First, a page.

The Renaissance in Scotland was a cultural, intellectual and artistic movement in Scotland, from the late fifteenth century to the beginning of the seventeenth century. It is associated with the pan-European Renaissance that is usually regarded as beginning in Italy in the late fourteenth century and reaching northern Europe as a Northern Renaissance in the fifteenth century. It involved an attempt to revive the principles of the classical era, including humanism, a spirit of scholarly enquiry, scepticism, and concepts of balance and proportion. Since the twentieth century, the uniqueness and unity of the Renaissance has been challenged by historians, but significant changes in Scotland can be seen to have taken place in education, intellectual life, literature, art, architecture, music, science and politics.
The court was central to the patronage and dissemination of Renaissance works and ideas. It was also central to the staging of lavish display that portrayed the political and religious role of the monarchy. The Renaissance led to the adoption of ideas of imperial monarchy, encouraging the Scottish crown to join the new monarchies by asserting imperial jurisdiction and distinction. The growing emphasis on education in the Middle Ages became part of a humanist and then Protestant programme to extend and reform learning. It resulted in the expansion of the school system and the foundation of six university colleges by the end of the sixteenth century. Relatively large numbers of Scottish scholars studied on the continent or in England and some, such as Hector Boece, John Mair, Andrew Melville and George Buchanan, returned to Scotland to play a major part in developing Scottish intellectual life. Vernacular works in Scots began to emerge in the fifteenth century, while Latin remained a major literary language. With the patronage of James V and James VI, writers included William Stewart, John Bellenden, David Lyndsay, William Fowler and Alexander Montgomerie.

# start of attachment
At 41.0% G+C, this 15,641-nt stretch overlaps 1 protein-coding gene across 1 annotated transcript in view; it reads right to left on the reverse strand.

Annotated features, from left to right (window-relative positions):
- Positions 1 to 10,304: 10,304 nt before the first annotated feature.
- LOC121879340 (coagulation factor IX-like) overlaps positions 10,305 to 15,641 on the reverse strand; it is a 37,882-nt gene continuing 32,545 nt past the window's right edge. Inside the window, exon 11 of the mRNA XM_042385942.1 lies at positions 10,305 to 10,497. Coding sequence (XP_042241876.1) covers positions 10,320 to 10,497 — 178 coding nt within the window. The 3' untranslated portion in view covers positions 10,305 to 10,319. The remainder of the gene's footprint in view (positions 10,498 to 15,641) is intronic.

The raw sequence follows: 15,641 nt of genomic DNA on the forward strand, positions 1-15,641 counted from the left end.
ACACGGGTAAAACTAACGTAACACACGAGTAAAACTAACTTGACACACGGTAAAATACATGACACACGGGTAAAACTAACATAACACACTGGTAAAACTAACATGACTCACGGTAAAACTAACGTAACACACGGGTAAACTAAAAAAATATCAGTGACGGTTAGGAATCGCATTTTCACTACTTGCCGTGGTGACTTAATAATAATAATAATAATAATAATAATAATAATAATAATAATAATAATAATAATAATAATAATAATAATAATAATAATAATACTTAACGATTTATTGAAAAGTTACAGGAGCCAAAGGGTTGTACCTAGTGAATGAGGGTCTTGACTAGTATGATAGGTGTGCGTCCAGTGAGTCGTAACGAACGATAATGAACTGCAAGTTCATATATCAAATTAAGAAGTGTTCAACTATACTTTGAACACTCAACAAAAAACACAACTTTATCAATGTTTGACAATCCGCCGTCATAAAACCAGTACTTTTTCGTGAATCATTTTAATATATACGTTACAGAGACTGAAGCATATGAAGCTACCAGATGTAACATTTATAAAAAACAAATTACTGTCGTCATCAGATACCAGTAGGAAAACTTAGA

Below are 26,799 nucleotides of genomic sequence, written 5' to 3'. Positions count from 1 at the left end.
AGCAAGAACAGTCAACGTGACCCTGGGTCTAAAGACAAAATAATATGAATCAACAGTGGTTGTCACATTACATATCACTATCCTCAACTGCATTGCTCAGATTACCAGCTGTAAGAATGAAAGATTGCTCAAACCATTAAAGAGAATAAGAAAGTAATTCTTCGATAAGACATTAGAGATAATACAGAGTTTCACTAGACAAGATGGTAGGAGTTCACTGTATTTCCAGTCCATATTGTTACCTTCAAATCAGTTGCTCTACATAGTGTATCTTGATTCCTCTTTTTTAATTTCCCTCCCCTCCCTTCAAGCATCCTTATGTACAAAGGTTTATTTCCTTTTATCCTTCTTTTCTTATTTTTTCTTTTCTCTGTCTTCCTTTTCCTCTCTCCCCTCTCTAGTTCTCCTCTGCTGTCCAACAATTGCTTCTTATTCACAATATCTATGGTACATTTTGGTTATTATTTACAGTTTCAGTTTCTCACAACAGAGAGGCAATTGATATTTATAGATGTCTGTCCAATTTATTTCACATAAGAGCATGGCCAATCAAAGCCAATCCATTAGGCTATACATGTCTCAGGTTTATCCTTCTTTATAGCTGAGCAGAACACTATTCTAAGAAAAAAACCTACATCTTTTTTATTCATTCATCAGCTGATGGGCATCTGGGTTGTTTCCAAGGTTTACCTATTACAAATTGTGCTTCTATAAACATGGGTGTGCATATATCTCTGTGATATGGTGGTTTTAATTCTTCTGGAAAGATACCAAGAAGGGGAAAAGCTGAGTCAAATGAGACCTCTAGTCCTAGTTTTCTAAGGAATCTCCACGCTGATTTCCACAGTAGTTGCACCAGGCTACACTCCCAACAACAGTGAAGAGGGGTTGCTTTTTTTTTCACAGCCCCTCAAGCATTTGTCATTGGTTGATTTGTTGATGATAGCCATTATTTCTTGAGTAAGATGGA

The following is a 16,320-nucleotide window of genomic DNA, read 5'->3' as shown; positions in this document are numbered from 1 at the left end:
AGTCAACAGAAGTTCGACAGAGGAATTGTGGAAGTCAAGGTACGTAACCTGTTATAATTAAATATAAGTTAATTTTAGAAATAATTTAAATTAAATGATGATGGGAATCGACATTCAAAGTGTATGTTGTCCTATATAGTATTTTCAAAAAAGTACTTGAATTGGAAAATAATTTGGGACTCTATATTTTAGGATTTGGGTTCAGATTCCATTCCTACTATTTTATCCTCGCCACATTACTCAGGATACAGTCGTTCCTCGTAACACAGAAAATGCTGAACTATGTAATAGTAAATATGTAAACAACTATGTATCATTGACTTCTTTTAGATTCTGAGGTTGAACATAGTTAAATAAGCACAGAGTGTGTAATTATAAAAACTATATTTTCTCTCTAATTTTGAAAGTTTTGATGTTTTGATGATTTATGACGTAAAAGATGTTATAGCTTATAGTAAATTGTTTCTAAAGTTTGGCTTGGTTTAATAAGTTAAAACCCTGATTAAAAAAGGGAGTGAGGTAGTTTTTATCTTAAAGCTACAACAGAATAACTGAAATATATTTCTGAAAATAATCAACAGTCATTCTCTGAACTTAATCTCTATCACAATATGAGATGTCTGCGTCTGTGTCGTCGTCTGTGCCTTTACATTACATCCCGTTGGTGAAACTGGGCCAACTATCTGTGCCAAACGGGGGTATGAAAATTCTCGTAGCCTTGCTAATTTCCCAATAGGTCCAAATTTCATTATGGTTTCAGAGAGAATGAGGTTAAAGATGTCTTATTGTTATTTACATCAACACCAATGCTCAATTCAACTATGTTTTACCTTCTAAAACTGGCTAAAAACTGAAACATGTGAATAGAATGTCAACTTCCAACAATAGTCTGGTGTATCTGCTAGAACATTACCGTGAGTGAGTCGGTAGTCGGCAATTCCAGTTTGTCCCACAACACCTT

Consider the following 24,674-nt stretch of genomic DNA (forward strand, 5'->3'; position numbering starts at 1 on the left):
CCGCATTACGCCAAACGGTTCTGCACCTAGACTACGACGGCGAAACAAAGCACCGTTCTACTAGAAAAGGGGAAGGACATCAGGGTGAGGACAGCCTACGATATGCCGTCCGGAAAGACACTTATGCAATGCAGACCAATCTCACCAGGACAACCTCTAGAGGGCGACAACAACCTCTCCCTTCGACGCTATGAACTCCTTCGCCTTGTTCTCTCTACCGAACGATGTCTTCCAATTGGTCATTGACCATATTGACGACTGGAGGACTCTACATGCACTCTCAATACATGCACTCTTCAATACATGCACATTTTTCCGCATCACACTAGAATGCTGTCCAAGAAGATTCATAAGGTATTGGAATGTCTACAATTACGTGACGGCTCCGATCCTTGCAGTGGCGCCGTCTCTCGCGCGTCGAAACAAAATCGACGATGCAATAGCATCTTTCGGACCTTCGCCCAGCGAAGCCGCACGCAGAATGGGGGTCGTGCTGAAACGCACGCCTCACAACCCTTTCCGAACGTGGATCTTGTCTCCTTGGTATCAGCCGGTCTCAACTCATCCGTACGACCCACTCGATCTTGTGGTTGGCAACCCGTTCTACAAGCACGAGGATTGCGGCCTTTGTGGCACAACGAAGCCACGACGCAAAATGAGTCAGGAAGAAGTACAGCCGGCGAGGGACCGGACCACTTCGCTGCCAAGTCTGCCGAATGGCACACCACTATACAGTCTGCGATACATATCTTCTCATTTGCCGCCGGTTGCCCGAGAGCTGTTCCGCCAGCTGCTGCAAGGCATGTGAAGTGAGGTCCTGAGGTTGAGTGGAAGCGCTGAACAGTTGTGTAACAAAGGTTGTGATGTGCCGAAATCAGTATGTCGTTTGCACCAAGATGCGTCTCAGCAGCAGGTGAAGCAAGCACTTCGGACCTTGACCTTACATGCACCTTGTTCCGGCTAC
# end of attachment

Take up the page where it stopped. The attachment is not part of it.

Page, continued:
In the sixteenth century, Scottish kings – particularly James V – built palaces in Renaissance style, beginning at Linlithgow. The trend soon spread to members of the aristocracy. Painting was strongly influenced by Flemish painting, with works commissioned from the continent and Flemings serving as court artists. While church art suffered iconoclasm and a loss of patronage as a result of the Reformation, house decoration and portraiture became significant for the wealthy, with George Jamesone emerging as the first major named artist in the early seventeenth century. Music also incorporated wider European influences although the Reformation caused a move from complex polyphonic church music to the simpler singing of metrical psalms. Combined with the Union of Crowns in 1603, the Reformation also removed the church and the court as sources of patronage, changing the direction of artistic creation and limiting its scope. In the early seventeenth century the major elements of the Renaissance began to give way to Mannerism and the Baroque.